In early 2012, the Department of Homeland Security was forced to reveal in a lawsuit filed by EPIC, the Electronic Privacy Information Center, that the agency had been monitoring social networking sites such as Facebook and Twitter by searching for "key words" for at least a year and a half. DHS tracks postings in public forums ranging from WikiLeaks to YouTube (including The Huffington Post) for the stated purpose of detecting potential terrorist threats and national security concerns, as well as natural disasters, major accidents or other public emergencies. According to EPIC, key words include such relatively common terms as "cops," "police," "airport," "hacktivist," and "zombie." (The 2011 full list is available here starting on page 20.)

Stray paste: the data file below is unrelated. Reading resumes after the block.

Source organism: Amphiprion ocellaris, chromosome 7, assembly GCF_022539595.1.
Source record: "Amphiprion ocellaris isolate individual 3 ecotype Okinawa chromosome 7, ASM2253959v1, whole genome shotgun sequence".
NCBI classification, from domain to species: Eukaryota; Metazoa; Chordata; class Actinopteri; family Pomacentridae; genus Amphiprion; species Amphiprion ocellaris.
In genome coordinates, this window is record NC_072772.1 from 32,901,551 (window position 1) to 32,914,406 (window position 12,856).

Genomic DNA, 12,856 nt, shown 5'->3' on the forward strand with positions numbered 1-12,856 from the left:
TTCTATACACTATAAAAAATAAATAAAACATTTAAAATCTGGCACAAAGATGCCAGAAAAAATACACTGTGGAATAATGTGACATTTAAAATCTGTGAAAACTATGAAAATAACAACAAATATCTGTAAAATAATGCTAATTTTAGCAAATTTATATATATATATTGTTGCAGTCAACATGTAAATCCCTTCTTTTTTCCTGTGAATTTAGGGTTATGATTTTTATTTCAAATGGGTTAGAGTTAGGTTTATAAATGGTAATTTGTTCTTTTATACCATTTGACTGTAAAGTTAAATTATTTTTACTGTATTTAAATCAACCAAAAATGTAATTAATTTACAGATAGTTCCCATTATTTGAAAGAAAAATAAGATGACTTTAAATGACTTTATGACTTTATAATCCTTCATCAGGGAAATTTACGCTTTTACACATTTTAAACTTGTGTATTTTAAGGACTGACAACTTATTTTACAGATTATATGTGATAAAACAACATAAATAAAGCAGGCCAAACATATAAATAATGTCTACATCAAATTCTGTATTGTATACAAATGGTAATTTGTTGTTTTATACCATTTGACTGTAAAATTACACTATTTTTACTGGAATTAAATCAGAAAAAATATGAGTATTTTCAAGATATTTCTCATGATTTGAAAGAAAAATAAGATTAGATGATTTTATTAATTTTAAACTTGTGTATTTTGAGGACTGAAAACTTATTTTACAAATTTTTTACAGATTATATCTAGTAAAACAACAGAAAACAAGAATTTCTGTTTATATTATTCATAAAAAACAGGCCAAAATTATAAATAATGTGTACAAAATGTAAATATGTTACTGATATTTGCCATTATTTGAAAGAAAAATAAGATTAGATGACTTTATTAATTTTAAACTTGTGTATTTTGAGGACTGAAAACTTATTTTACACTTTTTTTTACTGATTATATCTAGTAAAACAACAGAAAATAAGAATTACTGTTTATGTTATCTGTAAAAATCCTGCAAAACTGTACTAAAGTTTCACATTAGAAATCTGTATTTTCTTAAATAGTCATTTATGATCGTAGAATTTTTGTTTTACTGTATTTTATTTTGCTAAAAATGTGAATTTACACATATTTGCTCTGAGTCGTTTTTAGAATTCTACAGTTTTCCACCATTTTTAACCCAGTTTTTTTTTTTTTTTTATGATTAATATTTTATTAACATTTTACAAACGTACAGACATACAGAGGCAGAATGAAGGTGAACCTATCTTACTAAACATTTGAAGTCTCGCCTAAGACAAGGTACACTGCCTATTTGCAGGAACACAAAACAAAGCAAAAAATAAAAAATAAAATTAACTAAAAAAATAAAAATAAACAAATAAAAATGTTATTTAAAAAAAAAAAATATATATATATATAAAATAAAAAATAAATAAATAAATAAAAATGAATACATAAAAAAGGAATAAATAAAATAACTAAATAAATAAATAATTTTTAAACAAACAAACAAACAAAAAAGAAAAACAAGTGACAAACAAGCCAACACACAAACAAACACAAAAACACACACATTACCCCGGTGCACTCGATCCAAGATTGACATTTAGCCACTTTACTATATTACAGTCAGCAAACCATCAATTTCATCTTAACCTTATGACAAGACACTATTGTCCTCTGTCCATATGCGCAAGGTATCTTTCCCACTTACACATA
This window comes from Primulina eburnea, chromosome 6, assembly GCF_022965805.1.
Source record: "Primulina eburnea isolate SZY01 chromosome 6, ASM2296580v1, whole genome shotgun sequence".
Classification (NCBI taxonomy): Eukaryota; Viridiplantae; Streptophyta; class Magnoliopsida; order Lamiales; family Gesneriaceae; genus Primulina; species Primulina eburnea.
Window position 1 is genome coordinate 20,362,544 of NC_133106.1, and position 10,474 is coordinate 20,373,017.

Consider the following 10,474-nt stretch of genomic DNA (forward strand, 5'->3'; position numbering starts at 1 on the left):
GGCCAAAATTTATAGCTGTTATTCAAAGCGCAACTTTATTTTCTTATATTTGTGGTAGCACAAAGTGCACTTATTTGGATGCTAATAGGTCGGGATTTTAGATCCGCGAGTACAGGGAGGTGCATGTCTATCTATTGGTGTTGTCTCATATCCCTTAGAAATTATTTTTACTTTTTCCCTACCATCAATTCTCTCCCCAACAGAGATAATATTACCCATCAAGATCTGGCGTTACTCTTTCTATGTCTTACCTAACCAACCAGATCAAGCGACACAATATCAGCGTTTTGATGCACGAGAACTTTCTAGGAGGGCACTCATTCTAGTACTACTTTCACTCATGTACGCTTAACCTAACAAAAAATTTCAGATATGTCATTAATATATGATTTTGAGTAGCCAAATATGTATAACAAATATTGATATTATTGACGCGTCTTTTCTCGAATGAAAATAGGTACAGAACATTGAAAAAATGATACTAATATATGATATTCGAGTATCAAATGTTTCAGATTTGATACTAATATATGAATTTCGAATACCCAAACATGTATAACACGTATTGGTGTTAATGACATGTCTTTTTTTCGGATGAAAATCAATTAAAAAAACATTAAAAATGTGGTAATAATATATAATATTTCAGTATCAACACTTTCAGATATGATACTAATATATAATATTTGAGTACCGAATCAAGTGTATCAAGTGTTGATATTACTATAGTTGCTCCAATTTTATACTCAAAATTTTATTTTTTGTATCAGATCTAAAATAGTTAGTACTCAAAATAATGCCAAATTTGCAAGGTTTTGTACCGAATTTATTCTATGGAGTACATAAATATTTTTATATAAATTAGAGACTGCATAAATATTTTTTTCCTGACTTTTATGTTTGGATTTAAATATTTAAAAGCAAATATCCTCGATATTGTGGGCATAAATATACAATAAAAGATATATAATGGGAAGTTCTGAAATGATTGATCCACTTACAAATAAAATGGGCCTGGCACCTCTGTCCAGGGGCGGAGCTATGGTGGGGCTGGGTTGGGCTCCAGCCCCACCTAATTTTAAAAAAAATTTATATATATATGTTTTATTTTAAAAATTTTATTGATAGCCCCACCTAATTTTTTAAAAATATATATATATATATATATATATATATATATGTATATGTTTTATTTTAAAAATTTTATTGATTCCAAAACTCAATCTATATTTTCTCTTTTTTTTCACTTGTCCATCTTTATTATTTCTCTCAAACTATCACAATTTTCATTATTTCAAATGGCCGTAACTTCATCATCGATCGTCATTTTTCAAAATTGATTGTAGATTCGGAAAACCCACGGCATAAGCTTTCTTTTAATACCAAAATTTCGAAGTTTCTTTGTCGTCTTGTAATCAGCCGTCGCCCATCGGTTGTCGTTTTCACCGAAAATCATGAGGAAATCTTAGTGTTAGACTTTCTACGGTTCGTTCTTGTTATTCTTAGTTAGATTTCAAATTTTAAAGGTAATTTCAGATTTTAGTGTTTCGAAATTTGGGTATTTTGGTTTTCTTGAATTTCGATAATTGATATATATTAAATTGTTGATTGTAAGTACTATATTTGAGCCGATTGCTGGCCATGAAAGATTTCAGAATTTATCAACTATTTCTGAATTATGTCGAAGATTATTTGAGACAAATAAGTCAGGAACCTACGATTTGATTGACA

In case you're wondering what DHS uses this information for, last year two British tourists were denied entry into the U.S. after they joked about destroying America and digging up Marilyn Monroe. They were handcuffed and held under armed guard while their luggage was searched for shovels (yes, really) before being sent home.
They are compiling your digital communications and your various government records and into massive searchable databases.
As of last December, the National Counter-Terrorism Center has had the authority to keep files on you and other ordinary citizens and examine them for possible criminal behavior, even if there is no reason to suspect you. They can store the information for five years, or longer if they think it points to terrorist activity. Government records that can be mined for incriminating information include flight records, financial forms, lists of hosts of foreign exchange students, veterans' records, and many more.